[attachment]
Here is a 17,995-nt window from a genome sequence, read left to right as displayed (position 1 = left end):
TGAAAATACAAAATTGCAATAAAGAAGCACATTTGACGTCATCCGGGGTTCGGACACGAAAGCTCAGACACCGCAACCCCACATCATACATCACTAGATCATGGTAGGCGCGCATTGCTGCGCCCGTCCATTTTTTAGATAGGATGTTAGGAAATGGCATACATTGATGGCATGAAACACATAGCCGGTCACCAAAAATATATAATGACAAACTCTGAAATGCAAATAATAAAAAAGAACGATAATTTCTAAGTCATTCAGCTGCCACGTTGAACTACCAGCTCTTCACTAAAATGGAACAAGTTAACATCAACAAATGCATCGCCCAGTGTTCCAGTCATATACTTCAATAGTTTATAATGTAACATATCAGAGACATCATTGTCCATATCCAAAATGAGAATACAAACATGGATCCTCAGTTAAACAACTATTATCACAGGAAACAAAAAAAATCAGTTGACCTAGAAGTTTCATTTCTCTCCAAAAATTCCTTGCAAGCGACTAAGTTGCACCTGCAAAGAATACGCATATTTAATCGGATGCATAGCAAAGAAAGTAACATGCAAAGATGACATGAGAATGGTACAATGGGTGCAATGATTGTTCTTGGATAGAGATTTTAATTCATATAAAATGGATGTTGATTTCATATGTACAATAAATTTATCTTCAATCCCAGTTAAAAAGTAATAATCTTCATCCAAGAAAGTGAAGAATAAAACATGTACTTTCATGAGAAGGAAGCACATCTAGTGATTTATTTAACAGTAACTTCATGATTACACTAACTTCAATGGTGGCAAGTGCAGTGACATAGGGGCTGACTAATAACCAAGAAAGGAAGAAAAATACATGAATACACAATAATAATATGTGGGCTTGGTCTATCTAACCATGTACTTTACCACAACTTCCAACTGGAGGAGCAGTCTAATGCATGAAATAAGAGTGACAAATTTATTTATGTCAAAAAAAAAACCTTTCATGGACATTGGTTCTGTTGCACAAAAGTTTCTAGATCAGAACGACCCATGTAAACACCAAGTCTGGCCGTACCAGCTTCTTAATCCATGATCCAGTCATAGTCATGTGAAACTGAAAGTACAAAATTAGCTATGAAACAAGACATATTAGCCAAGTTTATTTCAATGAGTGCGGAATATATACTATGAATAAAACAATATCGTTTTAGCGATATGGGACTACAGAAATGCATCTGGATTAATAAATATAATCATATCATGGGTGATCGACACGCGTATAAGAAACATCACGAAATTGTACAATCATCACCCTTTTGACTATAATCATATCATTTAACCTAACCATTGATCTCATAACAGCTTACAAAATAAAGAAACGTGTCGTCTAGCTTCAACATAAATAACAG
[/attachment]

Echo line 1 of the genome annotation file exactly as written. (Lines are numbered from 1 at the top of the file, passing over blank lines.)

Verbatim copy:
Here is a 17,995-nt window from a genome sequence, read left to right as displayed (position 1 = left end):